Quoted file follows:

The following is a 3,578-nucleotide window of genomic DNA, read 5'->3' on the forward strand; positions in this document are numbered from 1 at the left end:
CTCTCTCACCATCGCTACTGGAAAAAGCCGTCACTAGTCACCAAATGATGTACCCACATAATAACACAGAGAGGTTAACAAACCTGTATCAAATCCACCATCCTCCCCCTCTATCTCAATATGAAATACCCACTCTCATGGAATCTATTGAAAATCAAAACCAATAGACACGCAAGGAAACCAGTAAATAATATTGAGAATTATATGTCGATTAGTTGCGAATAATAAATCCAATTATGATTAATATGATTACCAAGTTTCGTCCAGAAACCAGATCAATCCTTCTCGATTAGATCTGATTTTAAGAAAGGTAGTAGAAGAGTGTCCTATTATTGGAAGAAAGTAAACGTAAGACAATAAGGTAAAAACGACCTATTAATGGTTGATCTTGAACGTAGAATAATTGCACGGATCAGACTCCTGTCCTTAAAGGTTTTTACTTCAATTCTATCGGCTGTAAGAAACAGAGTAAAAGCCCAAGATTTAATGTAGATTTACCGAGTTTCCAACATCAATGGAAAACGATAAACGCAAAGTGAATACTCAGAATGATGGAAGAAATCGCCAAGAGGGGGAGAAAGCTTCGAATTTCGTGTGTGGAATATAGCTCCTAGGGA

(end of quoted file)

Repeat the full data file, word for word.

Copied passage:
The following is a 3,578-nucleotide window of genomic DNA, read 5'->3' on the forward strand; positions in this document are numbered from 1 at the left end:
CTCTCTCACCATCGCTACTGGAAAAAGCCGTCACTAGTCACCAAATGATGTACCCACATAATAACACAGAGAGGTTAACAAACCTGTATCAAATCCACCATCCTCCCCCTCTATCTCAATATGAAATACCCACTCTCATGGAATCTATTGAAAATCAAAACCAATAGACACGCAAGGAAACCAGTAAATAATATTGAGAATTATATGTCGATTAGTTGCGAATAATAAATCCAATTATGATTAATATGATTACCAAGTTTCGTCCAGAAACCAGATCAATCCTTCTCGATTAGATCTGATTTTAAGAAAGGTAGTAGAAGAGTGTCCTATTATTGGAAGAAAGTAAACGTAAGACAATAAGGTAAAAACGACCTATTAATGGTTGATCTTGAACGTAGAATAATTGCACGGATCAGACTCCTGTCCTTAAAGGTTTTTACTTCAATTCTATCGGCTGTAAGAAACAGAGTAAAAGCCCAAGATTTAATGTAGATTTACCGAGTTTCCAACATCAATGGAAAACGATAAACGCAAAGTGAATACTCAGAATGATGGAAGAAATCGCCAAGAGGGGGAGAAAGCTTCGAATTTCGTGTGTGGAATATAGCTCCTAGGGA